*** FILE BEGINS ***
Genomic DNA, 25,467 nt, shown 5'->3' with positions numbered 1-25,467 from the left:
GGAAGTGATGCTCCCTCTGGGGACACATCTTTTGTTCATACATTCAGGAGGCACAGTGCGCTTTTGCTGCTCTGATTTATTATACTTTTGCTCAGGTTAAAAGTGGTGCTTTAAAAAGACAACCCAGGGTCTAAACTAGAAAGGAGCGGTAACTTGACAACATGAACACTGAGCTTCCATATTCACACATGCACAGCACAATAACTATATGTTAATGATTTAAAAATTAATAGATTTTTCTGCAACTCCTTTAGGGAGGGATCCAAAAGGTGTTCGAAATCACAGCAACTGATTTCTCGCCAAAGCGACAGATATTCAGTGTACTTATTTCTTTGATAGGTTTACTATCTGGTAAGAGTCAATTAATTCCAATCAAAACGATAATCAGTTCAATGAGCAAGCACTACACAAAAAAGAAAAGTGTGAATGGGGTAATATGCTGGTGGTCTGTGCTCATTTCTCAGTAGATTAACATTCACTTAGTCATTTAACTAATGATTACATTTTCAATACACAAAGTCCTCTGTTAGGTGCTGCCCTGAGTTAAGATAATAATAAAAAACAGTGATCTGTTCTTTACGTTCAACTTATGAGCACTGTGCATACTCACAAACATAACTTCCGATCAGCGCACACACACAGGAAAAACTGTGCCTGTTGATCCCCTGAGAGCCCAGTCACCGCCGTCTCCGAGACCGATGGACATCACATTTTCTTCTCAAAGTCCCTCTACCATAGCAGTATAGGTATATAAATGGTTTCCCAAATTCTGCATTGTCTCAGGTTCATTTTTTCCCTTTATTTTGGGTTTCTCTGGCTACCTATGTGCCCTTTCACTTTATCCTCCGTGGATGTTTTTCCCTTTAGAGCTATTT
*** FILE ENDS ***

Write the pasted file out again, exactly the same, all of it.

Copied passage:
Genomic DNA, 25,467 nt, shown 5'->3' with positions numbered 1-25,467 from the left:
GGAAGTGATGCTCCCTCTGGGGACACATCTTTTGTTCATACATTCAGGAGGCACAGTGCGCTTTTGCTGCTCTGATTTATTATACTTTTGCTCAGGTTAAAAGTGGTGCTTTAAAAAGACAACCCAGGGTCTAAACTAGAAAGGAGCGGTAACTTGACAACATGAACACTGAGCTTCCATATTCACACATGCACAGCACAATAACTATATGTTAATGATTTAAAAATTAATAGATTTTTCTGCAACTCCTTTAGGGAGGGATCCAAAAGGTGTTCGAAATCACAGCAACTGATTTCTCGCCAAAGCGACAGATATTCAGTGTACTTATTTCTTTGATAGGTTTACTATCTGGTAAGAGTCAATTAATTCCAATCAAAACGATAATCAGTTCAATGAGCAAGCACTACACAAAAAAGAAAAGTGTGAATGGGGTAATATGCTGGTGGTCTGTGCTCATTTCTCAGTAGATTAACATTCACTTAGTCATTTAACTAATGATTACATTTTCAATACACAAAGTCCTCTGTTAGGTGCTGCCCTGAGTTAAGATAATAATAAAAAACAGTGATCTGTTCTTTACGTTCAACTTATGAGCACTGTGCATACTCACAAACATAACTTCCGATCAGCGCACACACACAGGAAAAACTGTGCCTGTTGATCCCCTGAGAGCCCAGTCACCGCCGTCTCCGAGACCGATGGACATCACATTTTCTTCTCAAAGTCCCTCTACCATAGCAGTATAGGTATATAAATGGTTTCCCAAATTCTGCATTGTCTCAGGTTCATTTTTTCCCTTTATTTTGGGTTTCTCTGGCTACCTATGTGCCCTTTCACTTTATCCTCCGTGGATGTTTTTCCCTTTAGAGCTATTT